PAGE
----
If a group of people were to start reeling off names of British bands that had hits in the mid-nineties, it would probably be a while before Kula Shaker got a mention, if at all.  However, the four piece band fronted by Crispian Mills (son of actress Hayley Mills) released K in 1996 and it became the fastest selling debut album in Britain since Oasis.  Despite it’s acheivement a decade later it has become a hidden gem of the ‘Brit-pop’ movement.

A mixture of rock and Indian influences bring about a very interesting album and one that should be more well known and appreciated than it sadly is today.  Clear influences are felt throughout, especially from The Beatles’ later work and The Greatful Dead.  Mills’ vocals are nothing amazing but they are good throughout and have their really good moments.  The band are also well adept, especially using some great guitar riffs and melodies, at times sounding almost like a Jimmi Hendrix tribute act but in a good way.  This is a very enjoyable album, and whilst not the first time to mix popular music with an Eastern flavour, it certainly does it in a way that really works.

Hey Dude– A fine intro, the drums and guitar kick off and show how the ‘rockin’ side of this album will feel.  A very catchy song with interesting lyrics, great guitar work and one of the rare songs where I like the verses more than the chorus. Listen to Hey Dude
Knight On The Town- Guitars once again lead this song, the main riff opens the tune and slight Indian tones are felt for the first time in this album as well as a prog-rock feel as the track goes on.
Temple Of Everlasting Light-A more trippy and Indian song next.  I don’t like the first half of this but once it builds up and the extra voices kick in then I am fully there even when it mellows back and resumes its semi-trippy vibe.
Govinda-This is where we get into full traditional Indian music mode.  A surprise hit back in the day, it is the only top ten hit in Britain to be sung entirely in Sanskrit.  however, it is very catchy and it certainly rocks out in the second half.  This song shows how two styles of music can mix and still be brilliant, the guitars go so well with the beat and the tamboura etc and the public embraced it, even if they didnt know what they were singing. Listen to Govinda
Smart Dogs-We’re back with rock, though the vocal melody retains the Indian vibe.  Yet another great guitar riff as it whails its way through the track, lyrically it is weak but this song is more about fun than meaningful messages.
Magic Theatre-A more mellow track follows.  Some people will like this, but i don’t really care for it much.  I feel it is not only in the wrong place, but it spoils the mood that has been set up by the previous tracks.
Into The Deep-Probably my favourite track on the album.  I love the piano intro, love the middle eight, love everything about the track. Listen to Into The Deep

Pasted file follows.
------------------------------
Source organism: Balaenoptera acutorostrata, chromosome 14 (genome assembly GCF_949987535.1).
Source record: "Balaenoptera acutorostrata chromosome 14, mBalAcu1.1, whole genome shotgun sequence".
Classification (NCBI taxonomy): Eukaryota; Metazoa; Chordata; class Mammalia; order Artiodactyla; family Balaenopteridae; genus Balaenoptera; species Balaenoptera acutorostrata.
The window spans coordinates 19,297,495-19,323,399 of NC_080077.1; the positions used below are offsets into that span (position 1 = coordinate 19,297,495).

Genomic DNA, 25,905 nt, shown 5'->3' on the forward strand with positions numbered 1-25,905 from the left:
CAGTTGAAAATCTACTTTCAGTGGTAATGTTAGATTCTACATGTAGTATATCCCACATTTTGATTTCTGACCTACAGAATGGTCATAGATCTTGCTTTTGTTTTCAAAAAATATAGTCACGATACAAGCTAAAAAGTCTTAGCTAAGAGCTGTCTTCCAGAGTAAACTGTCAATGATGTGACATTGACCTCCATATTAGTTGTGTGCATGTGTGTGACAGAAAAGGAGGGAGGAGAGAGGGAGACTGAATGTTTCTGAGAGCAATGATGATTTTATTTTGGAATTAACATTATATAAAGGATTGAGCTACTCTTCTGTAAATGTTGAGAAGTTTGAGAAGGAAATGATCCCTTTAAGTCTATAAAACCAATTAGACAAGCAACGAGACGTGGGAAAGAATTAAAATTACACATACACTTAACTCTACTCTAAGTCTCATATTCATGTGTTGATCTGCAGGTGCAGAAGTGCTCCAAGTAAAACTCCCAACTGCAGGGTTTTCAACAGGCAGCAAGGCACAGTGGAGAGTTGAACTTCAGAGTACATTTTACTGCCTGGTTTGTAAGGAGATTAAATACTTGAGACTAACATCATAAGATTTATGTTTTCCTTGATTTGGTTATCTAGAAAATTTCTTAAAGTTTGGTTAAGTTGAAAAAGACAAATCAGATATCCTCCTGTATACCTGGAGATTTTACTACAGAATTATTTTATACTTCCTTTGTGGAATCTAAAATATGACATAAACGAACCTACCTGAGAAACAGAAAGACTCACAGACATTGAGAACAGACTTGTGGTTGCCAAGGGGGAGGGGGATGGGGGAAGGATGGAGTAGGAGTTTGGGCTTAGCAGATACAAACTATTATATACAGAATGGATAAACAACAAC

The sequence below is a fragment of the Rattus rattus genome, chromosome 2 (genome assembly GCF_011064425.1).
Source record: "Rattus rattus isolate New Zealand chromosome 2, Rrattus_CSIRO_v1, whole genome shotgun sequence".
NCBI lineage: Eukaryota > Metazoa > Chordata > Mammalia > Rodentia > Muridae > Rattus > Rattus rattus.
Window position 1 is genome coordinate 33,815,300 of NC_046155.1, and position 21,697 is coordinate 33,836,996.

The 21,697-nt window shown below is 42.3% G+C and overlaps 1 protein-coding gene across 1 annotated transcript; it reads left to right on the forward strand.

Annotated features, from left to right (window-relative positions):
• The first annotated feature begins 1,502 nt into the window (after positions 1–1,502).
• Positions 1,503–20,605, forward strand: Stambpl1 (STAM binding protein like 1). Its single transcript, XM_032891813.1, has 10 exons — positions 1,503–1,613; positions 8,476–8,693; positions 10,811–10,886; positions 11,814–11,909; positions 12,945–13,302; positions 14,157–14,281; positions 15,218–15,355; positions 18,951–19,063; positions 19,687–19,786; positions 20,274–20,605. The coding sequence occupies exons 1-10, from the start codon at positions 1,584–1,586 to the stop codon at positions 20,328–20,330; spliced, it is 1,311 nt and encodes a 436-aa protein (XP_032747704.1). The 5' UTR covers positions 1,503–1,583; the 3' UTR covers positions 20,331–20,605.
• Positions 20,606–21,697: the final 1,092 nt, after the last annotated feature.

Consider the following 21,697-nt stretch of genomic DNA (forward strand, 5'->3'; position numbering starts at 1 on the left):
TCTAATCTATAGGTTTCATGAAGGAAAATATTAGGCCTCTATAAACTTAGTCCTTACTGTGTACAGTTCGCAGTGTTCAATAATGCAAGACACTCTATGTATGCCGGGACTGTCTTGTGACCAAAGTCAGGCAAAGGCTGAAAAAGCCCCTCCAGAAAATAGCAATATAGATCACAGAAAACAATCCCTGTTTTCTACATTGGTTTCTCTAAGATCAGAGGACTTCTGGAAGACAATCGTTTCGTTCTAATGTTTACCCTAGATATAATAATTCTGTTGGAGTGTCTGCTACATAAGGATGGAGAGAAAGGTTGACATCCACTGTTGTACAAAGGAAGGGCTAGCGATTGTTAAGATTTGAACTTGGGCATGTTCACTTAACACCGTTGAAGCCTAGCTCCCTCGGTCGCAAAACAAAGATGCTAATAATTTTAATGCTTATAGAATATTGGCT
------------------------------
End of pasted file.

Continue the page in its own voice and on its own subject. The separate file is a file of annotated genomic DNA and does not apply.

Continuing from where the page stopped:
Sleeping Jiva-This is a purely instrumental tune, purely made up of traditional Indian instruments.  It’s kind of ok but not really my thing, its more of a lead up to the next song but feels slightly too long for it’s purpose.
Tattva-Another hit here in the UK, this time with English lyrics in the verses.  Slightly less catchy than Govinda, but still a really good song.
Grateful When You’re Dead/Jerry Was There-A clear reference to one of this album’s greatest influences.  Another great guitar riff leads the song in, good lyrics, a strong vocal perfomance and a catchy ‘Ba ba baaaaa, ba ba baaaa’ in the chorus.  This is another fun song.  Unfortunately, the second half, a tribute to Jerry Garcia fro the Greatful Dead, is the opposite.  It is another slow, trippy track that just plods it way to the end.  Nothing exciting here, which is a shame as the first part of this combo is great.
303-Here we have some very cheesy and cliche lyrics and yet the song is catchy, fun and full of energy and life.  This song is nothing amazing, but when it comes on it’s hardly one to skip.  Enjoy it for what it is, don’t spend time thinking about the words, especially if you do not like them.  Great guitar work throughout though and a very good peformance on the vocals.
Start All Over-I really like this track, it must be a bit understated as I always forget about it until it plays.  Good lyrics, good performance by the band.  There’s something missing that prevents it being a great song, but not all dongs need to be great.  The song is perfectly placed in the running lost, fits fantastically with the feel and mood that the album bathes itself in.

Hollow Man-We close with a slow intro, piano based.  This is a lovely gentle two and a half minutes which leads into the songs acoustic guitar and vocals.  After a simple song the electric guitars make their final appearance on the album, bringing it to a rocking end, not as catchy as the better songs but still pretty good.  There is a thirteen minute silence followed by a brief recording of a holy man speaking about his guru…..not worth the wait.